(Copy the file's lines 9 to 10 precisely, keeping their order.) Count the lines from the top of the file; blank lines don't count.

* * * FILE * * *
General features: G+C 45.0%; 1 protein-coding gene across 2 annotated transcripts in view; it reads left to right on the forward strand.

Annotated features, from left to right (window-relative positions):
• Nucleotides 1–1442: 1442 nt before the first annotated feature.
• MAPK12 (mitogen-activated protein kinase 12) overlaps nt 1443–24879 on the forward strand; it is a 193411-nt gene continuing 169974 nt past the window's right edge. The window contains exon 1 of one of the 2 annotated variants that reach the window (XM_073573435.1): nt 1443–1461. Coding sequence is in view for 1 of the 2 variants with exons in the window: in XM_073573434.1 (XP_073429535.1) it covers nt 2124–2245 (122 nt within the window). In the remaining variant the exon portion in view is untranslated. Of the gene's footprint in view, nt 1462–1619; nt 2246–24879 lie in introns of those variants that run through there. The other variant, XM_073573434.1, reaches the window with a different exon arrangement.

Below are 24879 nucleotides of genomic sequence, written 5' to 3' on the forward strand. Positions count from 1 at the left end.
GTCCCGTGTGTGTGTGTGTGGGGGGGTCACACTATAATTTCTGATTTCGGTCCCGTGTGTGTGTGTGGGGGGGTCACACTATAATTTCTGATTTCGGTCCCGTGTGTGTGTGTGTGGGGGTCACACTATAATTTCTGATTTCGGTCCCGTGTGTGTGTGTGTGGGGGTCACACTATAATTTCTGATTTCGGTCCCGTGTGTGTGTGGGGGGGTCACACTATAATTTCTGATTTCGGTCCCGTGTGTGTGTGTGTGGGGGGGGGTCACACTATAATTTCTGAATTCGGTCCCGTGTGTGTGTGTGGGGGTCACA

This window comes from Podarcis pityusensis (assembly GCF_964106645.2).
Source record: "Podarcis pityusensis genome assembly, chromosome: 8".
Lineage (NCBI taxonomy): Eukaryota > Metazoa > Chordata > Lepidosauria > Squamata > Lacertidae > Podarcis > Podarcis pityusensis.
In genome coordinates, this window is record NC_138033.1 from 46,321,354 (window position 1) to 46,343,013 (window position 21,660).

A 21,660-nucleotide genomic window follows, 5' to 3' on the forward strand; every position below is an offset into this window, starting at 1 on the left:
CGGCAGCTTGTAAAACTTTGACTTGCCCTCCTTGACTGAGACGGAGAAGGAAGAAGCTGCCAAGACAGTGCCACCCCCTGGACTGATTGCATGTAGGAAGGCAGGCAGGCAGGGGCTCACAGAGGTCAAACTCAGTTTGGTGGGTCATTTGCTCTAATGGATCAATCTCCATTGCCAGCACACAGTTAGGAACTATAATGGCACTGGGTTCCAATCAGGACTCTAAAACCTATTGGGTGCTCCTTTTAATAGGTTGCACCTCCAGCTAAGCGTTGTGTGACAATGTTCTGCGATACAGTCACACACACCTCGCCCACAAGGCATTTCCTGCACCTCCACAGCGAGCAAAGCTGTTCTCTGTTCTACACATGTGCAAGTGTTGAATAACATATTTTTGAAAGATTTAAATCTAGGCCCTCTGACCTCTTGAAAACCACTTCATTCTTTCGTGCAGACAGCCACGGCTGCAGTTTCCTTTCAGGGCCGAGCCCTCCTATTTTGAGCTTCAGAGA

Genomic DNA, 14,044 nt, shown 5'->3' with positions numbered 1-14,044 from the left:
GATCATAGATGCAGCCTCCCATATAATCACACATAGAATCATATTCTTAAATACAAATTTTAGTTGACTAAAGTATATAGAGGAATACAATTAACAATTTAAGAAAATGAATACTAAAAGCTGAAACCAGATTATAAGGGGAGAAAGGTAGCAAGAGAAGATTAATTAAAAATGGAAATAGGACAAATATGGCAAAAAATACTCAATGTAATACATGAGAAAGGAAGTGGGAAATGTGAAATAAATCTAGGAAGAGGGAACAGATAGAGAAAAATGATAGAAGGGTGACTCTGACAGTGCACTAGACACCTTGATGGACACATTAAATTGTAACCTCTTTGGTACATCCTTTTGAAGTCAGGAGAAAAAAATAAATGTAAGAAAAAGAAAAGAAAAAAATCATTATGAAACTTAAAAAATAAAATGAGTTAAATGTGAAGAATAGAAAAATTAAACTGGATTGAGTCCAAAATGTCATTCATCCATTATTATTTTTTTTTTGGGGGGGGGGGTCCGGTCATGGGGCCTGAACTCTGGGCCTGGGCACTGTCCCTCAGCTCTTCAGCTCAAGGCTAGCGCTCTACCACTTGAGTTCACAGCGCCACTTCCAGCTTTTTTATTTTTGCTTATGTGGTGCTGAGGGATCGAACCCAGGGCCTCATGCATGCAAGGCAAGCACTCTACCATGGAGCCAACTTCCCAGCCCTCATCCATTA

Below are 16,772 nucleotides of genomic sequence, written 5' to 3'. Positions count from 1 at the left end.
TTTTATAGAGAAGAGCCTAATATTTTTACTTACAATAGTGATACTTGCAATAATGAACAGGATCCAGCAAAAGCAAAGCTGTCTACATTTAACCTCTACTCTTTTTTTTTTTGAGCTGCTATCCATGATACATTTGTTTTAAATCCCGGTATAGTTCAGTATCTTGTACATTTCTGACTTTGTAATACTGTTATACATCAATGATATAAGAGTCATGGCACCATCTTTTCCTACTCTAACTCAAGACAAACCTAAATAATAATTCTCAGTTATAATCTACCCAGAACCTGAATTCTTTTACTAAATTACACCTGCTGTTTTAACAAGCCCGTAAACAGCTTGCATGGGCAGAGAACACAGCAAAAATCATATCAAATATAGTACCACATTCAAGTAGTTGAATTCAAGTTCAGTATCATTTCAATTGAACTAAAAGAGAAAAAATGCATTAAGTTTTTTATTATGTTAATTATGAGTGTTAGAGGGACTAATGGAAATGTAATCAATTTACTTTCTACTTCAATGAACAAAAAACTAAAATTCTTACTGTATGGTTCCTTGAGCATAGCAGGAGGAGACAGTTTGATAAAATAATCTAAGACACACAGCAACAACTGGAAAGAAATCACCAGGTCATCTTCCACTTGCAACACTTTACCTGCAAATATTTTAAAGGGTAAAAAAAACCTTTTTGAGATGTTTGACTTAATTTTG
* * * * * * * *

Lineage (NCBI taxonomy): Eukaryota > Metazoa > Chordata > Lepidosauria > Squamata > Lacertidae > Podarcis > Podarcis pityusensis.
In genome coordinates, this window is record NC_138033.1 from 46,321,354 (window position 1) to 46,343,013 (window position 21,660).